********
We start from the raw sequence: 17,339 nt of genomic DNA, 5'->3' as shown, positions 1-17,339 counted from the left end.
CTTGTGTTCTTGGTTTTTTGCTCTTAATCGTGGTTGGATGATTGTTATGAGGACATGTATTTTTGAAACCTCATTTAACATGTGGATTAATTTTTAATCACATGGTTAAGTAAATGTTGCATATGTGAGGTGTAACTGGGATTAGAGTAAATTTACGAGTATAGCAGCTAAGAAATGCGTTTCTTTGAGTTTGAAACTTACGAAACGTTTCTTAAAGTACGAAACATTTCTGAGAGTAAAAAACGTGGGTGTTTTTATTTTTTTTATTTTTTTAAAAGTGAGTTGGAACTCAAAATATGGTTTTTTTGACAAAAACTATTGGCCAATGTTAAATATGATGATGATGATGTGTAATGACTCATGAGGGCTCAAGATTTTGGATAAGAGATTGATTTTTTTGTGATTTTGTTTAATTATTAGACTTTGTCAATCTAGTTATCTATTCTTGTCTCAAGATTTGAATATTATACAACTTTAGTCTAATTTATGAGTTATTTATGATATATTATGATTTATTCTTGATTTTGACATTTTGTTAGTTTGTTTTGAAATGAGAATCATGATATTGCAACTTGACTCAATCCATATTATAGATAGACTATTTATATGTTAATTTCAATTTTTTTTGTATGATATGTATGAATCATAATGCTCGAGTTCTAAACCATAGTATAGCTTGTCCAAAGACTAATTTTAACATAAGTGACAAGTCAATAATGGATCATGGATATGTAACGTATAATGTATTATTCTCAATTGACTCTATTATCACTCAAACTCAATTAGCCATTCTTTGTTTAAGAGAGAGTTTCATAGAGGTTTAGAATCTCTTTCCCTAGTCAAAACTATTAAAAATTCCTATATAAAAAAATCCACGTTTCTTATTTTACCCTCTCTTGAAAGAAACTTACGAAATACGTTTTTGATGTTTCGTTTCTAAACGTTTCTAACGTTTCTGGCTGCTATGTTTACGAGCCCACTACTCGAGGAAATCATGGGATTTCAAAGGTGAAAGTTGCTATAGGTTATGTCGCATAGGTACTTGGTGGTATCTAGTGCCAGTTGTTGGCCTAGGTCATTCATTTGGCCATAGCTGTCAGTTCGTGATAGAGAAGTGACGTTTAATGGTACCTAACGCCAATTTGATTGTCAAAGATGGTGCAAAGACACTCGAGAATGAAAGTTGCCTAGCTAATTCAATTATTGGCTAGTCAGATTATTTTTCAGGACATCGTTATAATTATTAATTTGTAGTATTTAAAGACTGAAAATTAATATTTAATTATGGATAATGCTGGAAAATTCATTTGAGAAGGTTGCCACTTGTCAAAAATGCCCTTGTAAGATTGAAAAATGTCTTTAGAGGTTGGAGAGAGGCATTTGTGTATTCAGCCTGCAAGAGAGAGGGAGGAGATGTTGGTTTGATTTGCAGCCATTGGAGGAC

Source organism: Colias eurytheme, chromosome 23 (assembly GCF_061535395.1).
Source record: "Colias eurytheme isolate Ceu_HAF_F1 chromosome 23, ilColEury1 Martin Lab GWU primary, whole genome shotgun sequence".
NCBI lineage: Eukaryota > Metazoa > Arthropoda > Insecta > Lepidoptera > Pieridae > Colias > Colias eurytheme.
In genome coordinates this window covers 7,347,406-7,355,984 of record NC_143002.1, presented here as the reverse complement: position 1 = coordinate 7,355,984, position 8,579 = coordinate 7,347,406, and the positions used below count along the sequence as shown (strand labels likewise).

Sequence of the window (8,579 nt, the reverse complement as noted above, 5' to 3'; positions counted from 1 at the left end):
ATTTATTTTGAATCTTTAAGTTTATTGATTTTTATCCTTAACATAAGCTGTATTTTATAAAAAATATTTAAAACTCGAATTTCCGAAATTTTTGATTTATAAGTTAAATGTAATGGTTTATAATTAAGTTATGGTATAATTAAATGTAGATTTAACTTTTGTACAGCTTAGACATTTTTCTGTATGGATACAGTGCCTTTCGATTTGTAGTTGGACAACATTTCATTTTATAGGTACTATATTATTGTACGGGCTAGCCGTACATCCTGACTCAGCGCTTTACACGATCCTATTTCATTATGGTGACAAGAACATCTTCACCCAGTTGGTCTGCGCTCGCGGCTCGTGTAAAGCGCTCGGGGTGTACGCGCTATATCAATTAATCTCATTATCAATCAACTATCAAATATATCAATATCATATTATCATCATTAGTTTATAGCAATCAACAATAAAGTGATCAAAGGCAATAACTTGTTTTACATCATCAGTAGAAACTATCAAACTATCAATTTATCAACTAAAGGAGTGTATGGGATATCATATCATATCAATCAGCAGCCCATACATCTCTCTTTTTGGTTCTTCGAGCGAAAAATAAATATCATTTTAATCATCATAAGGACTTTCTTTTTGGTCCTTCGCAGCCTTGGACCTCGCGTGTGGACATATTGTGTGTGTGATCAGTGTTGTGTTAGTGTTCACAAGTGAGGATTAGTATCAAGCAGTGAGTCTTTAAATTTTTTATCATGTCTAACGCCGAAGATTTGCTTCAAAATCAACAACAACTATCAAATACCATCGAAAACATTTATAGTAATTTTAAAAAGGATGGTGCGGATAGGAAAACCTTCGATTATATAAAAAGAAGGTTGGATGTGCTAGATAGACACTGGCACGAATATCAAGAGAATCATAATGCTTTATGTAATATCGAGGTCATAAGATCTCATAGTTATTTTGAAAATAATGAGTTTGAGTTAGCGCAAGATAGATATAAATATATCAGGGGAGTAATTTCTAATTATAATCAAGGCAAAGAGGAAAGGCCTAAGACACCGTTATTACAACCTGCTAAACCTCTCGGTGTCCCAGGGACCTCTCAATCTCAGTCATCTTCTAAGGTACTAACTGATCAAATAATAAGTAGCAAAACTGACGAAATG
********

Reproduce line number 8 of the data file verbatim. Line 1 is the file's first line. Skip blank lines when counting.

ATTTATTTTGAATCTTTAAGTTTATTGATTTTTATCCTTAACATAAGCTGTATTTTATAAAAAATATTTAAAACTCGAATTTCCGAAATTTTTGATTTATAAGTTAAATGTAATGGTTTATAATTAAGTTATGGTATAATTAAATGTAGATTTAACTTTTGTACAGCTTAGACATTTTTCTGTATGGATACAGTGCCTTTCGATTTGTAGTTGGACAACATTTCATTTTATAGGTACTATATTATTGTACGGGCTAGCCGTACATCCTGACTCAGCGCTTTACACGATCCTATTTCATTATGGTGACAAGAACATCTTCACCCAGTTGGTCTGCGCTCGCGGCTCGTGTAAAGCGCTCGGGGTGTACGCGCTATATCAATTAATCTCATTATCAATCAACTATCAAATATATCAATATCATATTATCATCATTAGTTTATAGCAATCAACAATAAAGTGATCAAAGGCAATAACTTGTTTTACATCATCAGTAGAAACTATCAAACTATCAATTTATCAACTAAAGGAGTGTATGGGATATCATATCATATCAATCAGCAGCCCATACATCTCTCTTTTTGGTTCTTCGAGCGAAAAATAAATATCATTTTAATCATCATAAGGACTTTCTTTTTGGTCCTTCGCAGCCTTGGACCTCGCGTGTGGACATATTGTGTGTGTGATCAGTGTTGTGTTAGTGTTCACAAGTGAGGATTAGTATCAAGCAGTGAGTCTTTAAATTTTTTATCATGTCTAACGCCGAAGATTTGCTTCAAAATCAACAACAACTATCAAATACCATCGAAAACATTTATAGTAATTTTAAAAAGGATGGTGCGGATAGGAAAACCTTCGATTATATAAAAAGAAGGTTGGATGTGCTAGATAGACACTGGCACGAATATCAAGAGAATCATAATGCTTTATGTAATATCGAGGTCATAAGATCTCATAGTTATTTTGAAAATAATGAGTTTGAGTTAGCGCAAGATAGATATAAATATATCAGGGGAGTAATTTCTAATTATAATCAAGGCAAAGAGGAAAGGCCTAAGACACCGTTATTACAACCTGCTAAACCTCTCGGTGTCCCAGGGACCTCTCAATCTCAGTCATCTTCTAAGGTACTAACTGATCAAATAATAAGTAGCAAAACTGACGAAATG